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Complex regional pain syndrome: diagnosis and treatment at the very onset as the key to success? A case report with implications for first contact doctors

Cecylia Zych-Litwin
Jan A. Litwin

Division of Rheumatology, MEDDIM Specialized Medical Center for Children and Adolescents, Cracow, Poland
Department of Histology, Jagiellonian University Medical College, Cracow, Poland
Data publikacji online: 2019/04/29
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Complex regional pain syndrome (CRPS), previously known as reflex sympathetic dystrophy (RSD), reflex neurovascular dystrophy, or Sudeck’s atrophy, is a disabling condition characterized by chronic pain, vasomotor and sudomotor changes, motor disturbances and ultimately trophic changes. CRPS mostly concerns extremities and occurs after even a minor injury, especially if followed by limb immobilization. Its pathomechanism is not clear and seems to include classic and neurogenic inflammation, dysfunction of the autonomic nervous system and central sensitization resulting from maladaptive brain plasticity [13]. Depending on the absence or presence of identifiable peripheral nerve damage, CRPS is classified, respectively, into type 1 and type 2, but the type of CRPS has no significant relevance to treatment [3].

Because of CRPS’s multifactorial pathomechanism, successful treatment remains a challenge. It includes anti-inflammatory drugs, alpha-adrenergic antagonists, calcitonin and bisphosphonates, free radical scavengers, antidepressants, physiotherapy, as well as invasive methods such as intravenous anesthesia, sympathetic blocks and spinal cord stimulation [35]. However, there is still no consensus to determine the optimal treatment for CRPS.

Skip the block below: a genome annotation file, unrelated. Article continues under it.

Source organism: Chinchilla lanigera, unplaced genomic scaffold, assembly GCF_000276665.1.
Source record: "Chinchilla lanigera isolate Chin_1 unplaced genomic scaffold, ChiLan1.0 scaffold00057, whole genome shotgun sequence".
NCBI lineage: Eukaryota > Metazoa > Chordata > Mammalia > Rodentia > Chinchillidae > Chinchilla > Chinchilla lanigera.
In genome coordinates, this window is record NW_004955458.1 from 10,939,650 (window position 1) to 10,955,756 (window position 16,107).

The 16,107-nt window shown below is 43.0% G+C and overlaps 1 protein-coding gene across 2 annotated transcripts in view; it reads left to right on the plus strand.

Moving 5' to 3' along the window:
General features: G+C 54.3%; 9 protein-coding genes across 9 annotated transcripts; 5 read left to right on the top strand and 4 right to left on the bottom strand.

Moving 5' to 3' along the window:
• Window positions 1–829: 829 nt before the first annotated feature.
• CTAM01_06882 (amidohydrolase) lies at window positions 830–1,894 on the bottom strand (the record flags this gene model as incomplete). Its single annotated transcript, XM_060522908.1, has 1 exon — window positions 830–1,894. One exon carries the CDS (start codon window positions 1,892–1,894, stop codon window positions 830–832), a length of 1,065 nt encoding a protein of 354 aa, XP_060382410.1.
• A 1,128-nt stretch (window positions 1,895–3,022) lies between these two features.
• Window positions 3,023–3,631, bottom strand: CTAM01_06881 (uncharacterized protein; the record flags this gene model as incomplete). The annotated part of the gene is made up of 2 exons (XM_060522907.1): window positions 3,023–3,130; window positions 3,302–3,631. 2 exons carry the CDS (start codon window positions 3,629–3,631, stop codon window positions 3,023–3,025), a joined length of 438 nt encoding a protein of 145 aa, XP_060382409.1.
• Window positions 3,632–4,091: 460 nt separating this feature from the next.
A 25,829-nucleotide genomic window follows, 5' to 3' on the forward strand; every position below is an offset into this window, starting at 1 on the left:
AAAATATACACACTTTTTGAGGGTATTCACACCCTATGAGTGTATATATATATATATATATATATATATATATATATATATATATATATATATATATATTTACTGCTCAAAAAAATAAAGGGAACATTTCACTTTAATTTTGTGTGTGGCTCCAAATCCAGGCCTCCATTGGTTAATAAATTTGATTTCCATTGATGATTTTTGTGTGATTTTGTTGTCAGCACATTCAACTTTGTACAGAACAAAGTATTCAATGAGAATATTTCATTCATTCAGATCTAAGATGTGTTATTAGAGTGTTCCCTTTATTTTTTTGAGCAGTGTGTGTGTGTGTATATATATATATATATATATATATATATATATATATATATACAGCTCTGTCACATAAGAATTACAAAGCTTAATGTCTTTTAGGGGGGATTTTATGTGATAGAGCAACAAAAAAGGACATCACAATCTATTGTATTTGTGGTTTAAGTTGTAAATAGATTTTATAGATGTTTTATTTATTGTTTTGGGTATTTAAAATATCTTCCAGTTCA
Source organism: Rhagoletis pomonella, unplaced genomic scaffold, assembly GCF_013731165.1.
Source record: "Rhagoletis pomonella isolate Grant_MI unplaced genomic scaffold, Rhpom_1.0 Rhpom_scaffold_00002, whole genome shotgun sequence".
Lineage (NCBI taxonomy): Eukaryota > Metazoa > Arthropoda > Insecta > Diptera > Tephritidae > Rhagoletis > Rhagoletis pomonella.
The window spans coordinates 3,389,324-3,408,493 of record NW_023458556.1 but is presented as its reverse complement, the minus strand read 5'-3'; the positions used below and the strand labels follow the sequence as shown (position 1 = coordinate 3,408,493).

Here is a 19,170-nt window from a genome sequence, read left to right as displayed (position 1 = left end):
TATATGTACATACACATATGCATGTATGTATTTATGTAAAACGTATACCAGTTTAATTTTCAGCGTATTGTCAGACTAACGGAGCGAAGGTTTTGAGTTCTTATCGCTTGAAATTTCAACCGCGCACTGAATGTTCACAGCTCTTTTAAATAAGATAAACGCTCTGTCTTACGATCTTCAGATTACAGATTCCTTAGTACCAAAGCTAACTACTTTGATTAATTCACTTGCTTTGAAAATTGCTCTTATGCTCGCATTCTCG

Some clinical studies published so far have emphasized the benefits of early diagnosis and treatment of CRPS [69], but they concerned the fully developed syndrome after at least a few weeks duration. The described case proves how important it is to start treatment quickly after the first symptoms of CRPS have occurred, leading to quick and permanent recovery.

Case report

A 67-year-old Caucasian male patient, with no history of diabetes, neurological or dermatological disorders, after a fall suffered from left ankle sprain and incomplete avulsion fracture of the left distal fibular metaphysis diagnosed by X-ray and was referred for further diagnosis. There were no symptoms of nerve injury. The orthopedist recommended ankle orthosis and limited walking with the help of crutches.

On the seventh day after the injury, the patient experienced an intermittent burning sensation/pain on the dorsal surface of the injured foot. According to the patient, this pain “felt like a first degree burn”. The pain occurred several times during the day, lasting 1–4 hours, and was waking the patient up at night. The intensity of the pain and its duration slightly increased in the subsequent days. The patient also reported moderately frequent, mild dystonic spasms of the left calf muscles.

Physical examination on the twelfth day after the injury revealed swelling of the foot, erythema on its dorsal surface, as well as elevated skin temperature, hyperesthesia, hyperalgesia and allodynia of that area.

The onset of CRPS type 1 was diagnosed and the treatment included local application of dexamethasone spray, 0.28 mg/g and oral administration of meloxicam, 15 mg, once a day. The local and oral treatment was continued for 10 and 20 days, respectively. Within a week after beginning of the treatment, all symptoms disappeared except edema, which resolved after the next four weeks. One-year follow-up did not show any symptoms of CRPS.


Complex regional pain syndrome does not seem to be widely known, although it is not an uncommon complication of injuries. The diagnosis of CRPS is currently based on a set of the Budapest criteria, established during an international consensus workshop held in Budapest in 2003 and presented in Table I [10, 11].

Table I

Budapest clinical diagnostic criteria for complex regional pain syndrome [11]

1. Continuing pain, which is disproportionate to any inciting event